“The can-do spirit that birthed the Paris Agreement feels like a distant memory,” said Helen Mountford of Washington-based think tank World Resources Institute (WRI).

“The world is screaming out for climate action but this summit has responded with a whisper,” noted Chema Vera, executive director of Oxfam International.

So what went wrong?

At least five factors contributed to the Madrid meltdown.

Amateur hour

To an unsettling degree, the outcome of a UN climate summit — where 196 nations must sign off on every decision — depends on the savvy and skill of the host country, which acts as a facilitator.

The stars were not aligned for the chaotic Copenhagen summit of 2009 and the Danish prime minister’s less-than-deft manoeuvering did not help. By contrast, the 2015 climate treaty was in no small measure made possible by France’s diplomatic tour-de-force.

Carolina Schmidt, COP 25 President, Chile, tells people “Let’s get to work,” at the closing plenary session, 15 December 2019. Photo: Kiara Worth / IISD / ENB

Carolina Schmidt, COP 25 President, Chile, tells people “Let’s get to work,” at the closing plenary session, 15 December 2019. Photo: Kiara Worth / IISD / ENB

This year, Chile’s environment minister Carolina Schmidt wielded the hammer after the conference was moved at the last minute to Madrid due to massive protests on the streets of Santiago.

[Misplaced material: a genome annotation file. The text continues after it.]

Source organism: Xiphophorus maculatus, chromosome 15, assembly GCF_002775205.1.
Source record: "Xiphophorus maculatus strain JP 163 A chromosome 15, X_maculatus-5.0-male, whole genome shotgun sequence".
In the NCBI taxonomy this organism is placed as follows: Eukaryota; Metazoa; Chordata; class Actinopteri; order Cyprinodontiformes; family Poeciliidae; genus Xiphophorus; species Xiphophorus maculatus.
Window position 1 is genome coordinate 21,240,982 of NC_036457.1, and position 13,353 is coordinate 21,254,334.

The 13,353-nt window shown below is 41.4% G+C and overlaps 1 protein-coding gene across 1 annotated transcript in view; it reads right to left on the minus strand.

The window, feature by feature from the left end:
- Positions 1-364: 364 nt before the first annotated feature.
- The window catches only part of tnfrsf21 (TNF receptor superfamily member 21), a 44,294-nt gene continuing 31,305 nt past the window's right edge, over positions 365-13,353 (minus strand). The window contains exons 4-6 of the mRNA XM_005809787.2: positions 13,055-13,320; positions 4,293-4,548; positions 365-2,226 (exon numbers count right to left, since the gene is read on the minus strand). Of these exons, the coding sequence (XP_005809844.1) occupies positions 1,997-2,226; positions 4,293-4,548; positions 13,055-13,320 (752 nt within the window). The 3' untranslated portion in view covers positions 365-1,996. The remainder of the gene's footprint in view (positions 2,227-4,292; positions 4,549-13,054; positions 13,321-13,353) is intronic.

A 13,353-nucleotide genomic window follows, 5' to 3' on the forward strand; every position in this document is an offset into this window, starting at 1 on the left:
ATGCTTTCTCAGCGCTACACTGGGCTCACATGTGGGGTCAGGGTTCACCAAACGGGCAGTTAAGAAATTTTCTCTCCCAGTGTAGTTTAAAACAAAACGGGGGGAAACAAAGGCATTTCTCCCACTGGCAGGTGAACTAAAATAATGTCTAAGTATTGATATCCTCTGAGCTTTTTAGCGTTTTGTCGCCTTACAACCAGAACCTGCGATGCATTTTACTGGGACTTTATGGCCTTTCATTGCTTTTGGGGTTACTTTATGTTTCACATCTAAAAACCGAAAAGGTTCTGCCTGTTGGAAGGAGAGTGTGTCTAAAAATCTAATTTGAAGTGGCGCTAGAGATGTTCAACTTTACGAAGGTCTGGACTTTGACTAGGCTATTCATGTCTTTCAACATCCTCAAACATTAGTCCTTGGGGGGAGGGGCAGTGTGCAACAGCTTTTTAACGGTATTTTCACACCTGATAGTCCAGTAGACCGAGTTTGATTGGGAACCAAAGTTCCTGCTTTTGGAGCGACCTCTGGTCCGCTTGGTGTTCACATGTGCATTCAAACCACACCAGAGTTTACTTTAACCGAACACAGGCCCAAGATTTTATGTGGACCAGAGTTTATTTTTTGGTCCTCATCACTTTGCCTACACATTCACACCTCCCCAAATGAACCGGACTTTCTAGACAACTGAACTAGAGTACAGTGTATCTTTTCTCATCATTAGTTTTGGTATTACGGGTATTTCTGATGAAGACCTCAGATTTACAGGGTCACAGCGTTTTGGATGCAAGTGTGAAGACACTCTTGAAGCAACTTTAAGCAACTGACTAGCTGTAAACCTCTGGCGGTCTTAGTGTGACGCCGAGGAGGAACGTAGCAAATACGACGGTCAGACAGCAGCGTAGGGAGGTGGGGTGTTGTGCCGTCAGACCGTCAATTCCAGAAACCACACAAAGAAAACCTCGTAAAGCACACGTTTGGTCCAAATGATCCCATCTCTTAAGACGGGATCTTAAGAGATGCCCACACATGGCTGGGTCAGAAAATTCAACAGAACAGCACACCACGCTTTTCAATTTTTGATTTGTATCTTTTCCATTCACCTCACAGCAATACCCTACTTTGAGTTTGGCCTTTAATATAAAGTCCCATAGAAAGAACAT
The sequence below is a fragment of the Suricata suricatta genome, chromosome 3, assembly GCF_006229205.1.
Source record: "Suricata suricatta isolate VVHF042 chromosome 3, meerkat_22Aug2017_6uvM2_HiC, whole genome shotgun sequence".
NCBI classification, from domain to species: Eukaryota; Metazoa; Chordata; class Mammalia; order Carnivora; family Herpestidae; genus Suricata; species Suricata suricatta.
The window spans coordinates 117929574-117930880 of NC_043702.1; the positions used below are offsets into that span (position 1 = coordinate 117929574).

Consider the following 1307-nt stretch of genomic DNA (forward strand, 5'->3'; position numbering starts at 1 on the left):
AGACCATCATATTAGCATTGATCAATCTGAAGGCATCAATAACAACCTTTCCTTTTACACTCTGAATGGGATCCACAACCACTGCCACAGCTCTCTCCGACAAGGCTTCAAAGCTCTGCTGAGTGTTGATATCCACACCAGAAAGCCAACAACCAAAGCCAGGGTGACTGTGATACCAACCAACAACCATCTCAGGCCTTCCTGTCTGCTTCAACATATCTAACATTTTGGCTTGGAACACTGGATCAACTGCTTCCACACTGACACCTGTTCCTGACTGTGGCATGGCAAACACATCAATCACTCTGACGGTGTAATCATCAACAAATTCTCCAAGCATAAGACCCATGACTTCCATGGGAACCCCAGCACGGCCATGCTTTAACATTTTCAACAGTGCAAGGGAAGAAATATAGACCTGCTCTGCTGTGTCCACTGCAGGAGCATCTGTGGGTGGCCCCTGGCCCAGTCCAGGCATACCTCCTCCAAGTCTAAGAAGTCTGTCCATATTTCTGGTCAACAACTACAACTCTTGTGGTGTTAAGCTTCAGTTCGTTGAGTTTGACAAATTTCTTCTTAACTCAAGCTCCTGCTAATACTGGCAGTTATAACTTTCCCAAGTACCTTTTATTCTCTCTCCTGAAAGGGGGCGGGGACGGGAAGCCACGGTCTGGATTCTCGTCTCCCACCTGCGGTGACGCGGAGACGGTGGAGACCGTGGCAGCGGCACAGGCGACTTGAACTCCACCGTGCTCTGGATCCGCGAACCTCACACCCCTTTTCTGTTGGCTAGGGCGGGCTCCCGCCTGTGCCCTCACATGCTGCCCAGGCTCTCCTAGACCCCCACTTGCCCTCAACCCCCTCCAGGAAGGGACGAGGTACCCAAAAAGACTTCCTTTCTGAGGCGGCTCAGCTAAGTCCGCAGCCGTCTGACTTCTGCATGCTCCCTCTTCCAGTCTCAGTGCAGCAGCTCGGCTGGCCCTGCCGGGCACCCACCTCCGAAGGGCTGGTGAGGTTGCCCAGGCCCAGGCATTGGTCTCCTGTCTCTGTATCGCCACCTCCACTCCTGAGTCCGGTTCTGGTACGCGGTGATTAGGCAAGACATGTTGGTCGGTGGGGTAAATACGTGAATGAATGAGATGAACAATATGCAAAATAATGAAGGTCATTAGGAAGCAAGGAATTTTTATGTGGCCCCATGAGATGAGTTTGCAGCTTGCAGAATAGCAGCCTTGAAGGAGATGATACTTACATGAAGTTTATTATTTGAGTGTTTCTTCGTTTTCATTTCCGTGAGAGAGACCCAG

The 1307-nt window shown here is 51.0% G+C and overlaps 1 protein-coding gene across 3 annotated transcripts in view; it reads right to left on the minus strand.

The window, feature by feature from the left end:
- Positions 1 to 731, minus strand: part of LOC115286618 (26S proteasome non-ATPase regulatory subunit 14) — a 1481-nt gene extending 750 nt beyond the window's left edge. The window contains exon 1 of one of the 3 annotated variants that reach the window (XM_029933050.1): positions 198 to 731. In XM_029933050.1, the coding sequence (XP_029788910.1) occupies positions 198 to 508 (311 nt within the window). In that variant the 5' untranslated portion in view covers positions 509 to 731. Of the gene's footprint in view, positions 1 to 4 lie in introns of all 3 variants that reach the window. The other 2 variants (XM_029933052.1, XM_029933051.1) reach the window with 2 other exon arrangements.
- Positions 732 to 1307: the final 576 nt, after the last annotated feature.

From Day One, when Schmidt’s mishandling of a request from the African negotiating bloc mushroomed into a diplomatic incident, veteran observers worried that she was not up to the job. […]

Fox in the henhouse

Among the nearly 30,000 diplomats, experts, activists and journalists accredited to attend the summit were hundreds of high-octane fossil fuel lobbyists.

They are collectively the elephant in the room: everyone knows what causes climate change but it is considered impolitic within the UN climate bubble to point fingers.

Even the Paris Agreement turns a blind eye: nowhere in its articles does one find the words oil, natural gas, coal, fossil fuels, or even CO2. […]

At COP25, members of civil society pay tribute to environmental activists who were killed in the defence of the environment, 9 December 2019. Photo: Kiara Worth / IISD / ENB

At COP25, members of civil society pay tribute to environmental activists who were killed in the defence of the environment, 9 December 2019. Photo: Kiara Worth / IISD / ENB

“Is there no space free from greenwashing,” asked Mohamed Adow, director of climate think tank Power Shift Africa.

“The UN climate negotiations should be the one place that is free from such fossil fuel interference.”

The Trump effect

On 4 November 2020 — the day after US voters will renew Donald Trump’s mandate or turn him out of office — the United States is set to formally withdraw from the Paris Agreement.

It will be the second time that a Republican White House has plunged a dagger in the heart of a climate treaty nurtured by the Democratic administration that preceded it — the Kyoto Protocol was the previous one.